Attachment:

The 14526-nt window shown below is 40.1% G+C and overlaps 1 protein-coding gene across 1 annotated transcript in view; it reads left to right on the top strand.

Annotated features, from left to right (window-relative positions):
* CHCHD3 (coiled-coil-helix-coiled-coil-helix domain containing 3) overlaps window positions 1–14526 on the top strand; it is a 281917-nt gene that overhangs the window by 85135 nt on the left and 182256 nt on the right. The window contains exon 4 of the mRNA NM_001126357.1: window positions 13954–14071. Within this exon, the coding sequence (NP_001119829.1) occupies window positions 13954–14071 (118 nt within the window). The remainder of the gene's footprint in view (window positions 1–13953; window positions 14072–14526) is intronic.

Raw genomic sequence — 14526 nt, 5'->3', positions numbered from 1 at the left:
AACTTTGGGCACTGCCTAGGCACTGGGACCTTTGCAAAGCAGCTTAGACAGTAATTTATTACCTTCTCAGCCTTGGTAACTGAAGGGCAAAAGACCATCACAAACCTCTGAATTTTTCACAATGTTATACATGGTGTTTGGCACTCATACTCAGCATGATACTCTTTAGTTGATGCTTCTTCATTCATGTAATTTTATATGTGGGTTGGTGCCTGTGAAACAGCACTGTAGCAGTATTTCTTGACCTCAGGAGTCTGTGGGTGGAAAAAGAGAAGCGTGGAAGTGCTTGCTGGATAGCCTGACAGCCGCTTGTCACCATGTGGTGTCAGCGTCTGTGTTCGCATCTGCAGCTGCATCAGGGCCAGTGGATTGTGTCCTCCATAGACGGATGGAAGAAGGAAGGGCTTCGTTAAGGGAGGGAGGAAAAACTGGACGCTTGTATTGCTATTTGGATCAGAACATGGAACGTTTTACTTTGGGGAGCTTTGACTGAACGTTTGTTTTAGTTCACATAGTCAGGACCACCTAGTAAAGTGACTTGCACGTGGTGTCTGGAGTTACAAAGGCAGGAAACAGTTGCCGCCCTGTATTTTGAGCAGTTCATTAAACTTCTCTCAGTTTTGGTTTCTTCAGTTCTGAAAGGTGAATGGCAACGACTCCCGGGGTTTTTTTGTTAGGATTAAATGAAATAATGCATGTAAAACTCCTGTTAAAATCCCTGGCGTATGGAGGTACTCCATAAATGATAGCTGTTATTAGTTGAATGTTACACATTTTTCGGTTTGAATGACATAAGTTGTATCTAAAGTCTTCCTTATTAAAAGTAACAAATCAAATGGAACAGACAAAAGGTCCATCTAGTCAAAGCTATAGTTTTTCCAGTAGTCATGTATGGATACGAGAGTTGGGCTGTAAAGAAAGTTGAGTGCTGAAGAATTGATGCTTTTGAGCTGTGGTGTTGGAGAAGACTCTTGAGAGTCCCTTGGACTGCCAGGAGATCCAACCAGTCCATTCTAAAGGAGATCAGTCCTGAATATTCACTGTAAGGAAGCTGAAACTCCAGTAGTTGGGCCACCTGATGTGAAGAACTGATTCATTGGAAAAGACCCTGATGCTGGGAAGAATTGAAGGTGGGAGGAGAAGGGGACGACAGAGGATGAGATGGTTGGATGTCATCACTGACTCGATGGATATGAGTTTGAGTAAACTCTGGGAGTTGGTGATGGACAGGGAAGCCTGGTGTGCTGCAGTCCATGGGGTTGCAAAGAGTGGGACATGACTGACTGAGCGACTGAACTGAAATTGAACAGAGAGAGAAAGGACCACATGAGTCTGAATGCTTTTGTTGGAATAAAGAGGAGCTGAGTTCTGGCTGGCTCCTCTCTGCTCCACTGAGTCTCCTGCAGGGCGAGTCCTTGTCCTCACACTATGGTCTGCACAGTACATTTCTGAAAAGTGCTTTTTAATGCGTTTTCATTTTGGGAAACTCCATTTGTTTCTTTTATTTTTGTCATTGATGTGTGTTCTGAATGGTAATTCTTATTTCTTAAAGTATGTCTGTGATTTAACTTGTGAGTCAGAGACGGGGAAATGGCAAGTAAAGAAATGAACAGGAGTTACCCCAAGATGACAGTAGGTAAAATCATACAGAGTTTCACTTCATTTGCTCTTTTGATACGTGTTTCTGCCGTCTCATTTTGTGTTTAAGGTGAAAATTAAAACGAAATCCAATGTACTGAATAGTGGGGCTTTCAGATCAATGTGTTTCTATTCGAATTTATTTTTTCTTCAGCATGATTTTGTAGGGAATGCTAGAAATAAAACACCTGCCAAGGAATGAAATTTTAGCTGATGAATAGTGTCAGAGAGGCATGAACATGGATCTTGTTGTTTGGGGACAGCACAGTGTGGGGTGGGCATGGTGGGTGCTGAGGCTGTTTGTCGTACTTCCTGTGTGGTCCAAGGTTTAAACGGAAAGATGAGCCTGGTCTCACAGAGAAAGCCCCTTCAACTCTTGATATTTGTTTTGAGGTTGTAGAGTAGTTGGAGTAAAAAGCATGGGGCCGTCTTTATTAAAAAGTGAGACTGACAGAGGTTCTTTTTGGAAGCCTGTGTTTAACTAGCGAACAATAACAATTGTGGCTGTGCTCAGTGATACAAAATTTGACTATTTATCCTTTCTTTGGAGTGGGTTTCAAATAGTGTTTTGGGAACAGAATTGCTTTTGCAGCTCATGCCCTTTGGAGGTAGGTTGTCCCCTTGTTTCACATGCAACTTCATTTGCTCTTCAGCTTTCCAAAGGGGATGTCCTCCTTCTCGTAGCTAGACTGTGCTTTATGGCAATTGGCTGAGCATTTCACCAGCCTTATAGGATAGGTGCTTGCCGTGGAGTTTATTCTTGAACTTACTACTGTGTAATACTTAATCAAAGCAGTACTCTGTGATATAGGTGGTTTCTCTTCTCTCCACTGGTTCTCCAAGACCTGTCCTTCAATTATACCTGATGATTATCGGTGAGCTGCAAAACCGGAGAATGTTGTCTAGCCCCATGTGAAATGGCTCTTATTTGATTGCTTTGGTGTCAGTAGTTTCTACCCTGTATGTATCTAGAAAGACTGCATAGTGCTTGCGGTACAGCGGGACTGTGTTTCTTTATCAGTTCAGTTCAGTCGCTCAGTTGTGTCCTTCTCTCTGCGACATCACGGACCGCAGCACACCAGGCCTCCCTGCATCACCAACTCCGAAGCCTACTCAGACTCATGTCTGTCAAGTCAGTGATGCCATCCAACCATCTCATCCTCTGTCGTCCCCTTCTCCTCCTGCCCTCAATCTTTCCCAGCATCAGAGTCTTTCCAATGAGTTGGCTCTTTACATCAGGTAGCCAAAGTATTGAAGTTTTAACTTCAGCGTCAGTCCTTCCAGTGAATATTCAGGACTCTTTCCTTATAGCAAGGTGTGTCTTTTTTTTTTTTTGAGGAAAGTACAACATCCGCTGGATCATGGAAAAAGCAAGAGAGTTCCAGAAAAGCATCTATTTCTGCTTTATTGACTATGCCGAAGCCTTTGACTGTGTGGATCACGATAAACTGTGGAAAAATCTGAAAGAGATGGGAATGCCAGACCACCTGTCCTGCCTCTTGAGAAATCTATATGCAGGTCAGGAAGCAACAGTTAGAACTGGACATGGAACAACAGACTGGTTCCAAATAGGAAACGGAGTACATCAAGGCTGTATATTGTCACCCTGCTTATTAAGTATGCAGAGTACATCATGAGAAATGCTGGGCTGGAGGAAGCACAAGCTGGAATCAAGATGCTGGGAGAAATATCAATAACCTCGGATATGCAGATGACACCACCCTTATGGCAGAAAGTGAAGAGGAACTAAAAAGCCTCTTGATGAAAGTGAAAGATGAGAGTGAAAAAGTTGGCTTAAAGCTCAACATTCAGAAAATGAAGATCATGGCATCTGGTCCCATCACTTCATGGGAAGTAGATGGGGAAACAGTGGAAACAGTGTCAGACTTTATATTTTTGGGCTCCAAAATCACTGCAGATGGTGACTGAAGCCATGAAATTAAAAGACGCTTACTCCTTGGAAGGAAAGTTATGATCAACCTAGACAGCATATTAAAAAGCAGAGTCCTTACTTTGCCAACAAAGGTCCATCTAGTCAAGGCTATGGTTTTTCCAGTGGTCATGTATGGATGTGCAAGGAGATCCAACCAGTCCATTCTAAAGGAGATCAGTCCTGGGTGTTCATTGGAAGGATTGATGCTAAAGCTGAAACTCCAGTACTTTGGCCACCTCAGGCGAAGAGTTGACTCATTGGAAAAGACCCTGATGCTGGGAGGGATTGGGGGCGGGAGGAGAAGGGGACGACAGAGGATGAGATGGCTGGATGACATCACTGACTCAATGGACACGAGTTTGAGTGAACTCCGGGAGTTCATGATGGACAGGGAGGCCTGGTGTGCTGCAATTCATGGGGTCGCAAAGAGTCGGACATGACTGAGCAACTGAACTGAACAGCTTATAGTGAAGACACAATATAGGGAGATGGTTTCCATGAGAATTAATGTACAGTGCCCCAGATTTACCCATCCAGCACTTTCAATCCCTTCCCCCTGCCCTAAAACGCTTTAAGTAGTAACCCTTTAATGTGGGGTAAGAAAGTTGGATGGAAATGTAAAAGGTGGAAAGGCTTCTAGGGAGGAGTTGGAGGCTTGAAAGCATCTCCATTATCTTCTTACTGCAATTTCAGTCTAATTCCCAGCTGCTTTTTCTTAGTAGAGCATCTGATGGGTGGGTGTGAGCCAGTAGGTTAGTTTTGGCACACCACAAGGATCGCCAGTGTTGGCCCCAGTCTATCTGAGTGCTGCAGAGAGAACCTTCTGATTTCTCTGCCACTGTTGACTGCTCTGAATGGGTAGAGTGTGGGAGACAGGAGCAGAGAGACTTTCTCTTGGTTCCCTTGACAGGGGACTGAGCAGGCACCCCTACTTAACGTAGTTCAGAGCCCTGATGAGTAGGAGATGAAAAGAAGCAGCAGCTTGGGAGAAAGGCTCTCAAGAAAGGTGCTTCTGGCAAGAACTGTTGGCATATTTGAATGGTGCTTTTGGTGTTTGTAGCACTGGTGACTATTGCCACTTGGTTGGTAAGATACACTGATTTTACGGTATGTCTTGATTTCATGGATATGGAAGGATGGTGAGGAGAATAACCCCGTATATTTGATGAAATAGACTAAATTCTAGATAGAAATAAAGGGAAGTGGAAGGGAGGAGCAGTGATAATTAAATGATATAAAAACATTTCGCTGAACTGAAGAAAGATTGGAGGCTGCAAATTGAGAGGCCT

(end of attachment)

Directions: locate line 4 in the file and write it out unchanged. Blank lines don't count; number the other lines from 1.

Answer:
Raw genomic sequence — 14526 nt, 5'->3', positions numbered from 1 at the left: